• A rough outline of the dissertation itself.

Naturally, neither your supervisor, nor the university, nor your examiners are going to hold you to the details presented in the proposal. The nature of research is that it provides the biggest surprises to those who are most strongly convinced of some fact or idea. Nevertheless, a candidate who is unable to answer the six points above is not ready to embark on the work, let alone follow it, control it, adapt it and force it to some kind of conclusion.

The progress report is a small document that provides a brief outline of the investigation you just started. The role of this report is to make sure that you have started your graduate research on the right foot.

Production and submission of proposals and reports

Both the thesis proposal and the progress report must be typeset in LaTeX using the bureport document class. Refer to the bureport.cls file itself for documentation on how to use this document class and to our LaTeX resource page for more help with LaTeX. Do not use ornate type styles anywhere in your documents. Italics may be used only for emphasis or where appropriate (e.g. scientific names).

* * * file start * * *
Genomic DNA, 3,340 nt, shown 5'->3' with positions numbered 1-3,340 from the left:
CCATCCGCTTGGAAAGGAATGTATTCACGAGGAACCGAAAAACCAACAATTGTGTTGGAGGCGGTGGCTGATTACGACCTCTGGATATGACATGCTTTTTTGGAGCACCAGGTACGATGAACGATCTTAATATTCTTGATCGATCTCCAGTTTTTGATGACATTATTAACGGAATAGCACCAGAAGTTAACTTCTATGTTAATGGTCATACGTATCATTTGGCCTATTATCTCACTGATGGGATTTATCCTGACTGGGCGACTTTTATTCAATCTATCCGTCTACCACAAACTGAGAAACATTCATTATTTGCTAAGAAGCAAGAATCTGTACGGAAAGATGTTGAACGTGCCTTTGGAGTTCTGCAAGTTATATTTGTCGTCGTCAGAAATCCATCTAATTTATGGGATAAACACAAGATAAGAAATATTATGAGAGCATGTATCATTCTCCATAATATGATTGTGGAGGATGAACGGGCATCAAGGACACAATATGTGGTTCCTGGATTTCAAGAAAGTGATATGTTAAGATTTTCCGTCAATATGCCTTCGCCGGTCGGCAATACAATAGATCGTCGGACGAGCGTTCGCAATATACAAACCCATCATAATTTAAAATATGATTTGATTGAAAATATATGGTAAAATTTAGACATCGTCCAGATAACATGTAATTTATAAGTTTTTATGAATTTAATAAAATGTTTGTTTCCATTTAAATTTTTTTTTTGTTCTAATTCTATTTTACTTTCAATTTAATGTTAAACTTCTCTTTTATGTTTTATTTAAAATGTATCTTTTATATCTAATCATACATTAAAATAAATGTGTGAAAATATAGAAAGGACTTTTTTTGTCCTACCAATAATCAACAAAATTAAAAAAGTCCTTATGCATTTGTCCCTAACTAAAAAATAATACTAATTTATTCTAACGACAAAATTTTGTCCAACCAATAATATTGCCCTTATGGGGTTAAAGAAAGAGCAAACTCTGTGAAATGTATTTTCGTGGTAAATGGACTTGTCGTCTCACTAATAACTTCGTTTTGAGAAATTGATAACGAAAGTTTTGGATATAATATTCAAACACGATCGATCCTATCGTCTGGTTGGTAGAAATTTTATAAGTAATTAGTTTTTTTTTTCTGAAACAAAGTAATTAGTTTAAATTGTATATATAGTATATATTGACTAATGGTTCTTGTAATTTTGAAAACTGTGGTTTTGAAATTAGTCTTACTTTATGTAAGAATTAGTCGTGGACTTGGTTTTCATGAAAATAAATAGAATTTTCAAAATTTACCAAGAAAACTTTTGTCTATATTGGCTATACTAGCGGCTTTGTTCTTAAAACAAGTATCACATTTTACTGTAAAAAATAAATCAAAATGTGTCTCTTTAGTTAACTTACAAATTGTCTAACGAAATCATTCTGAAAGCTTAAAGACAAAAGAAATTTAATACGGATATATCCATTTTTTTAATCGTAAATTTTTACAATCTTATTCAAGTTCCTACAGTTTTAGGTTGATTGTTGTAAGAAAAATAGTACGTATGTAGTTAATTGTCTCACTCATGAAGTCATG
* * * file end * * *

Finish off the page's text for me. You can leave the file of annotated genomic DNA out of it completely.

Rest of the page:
Your proposal should be a technical document. It should include a problem statement (what is your research question and why is it worth answering), a literature review (a survey of the related work performed by other people), and your methodology (how do you plan to approach a solution to your research question). Your proposal would be typically 10 pages long excluding references. You should approach the proposal strategically so that you can reuse the vast majority of this manuscript in your thesis.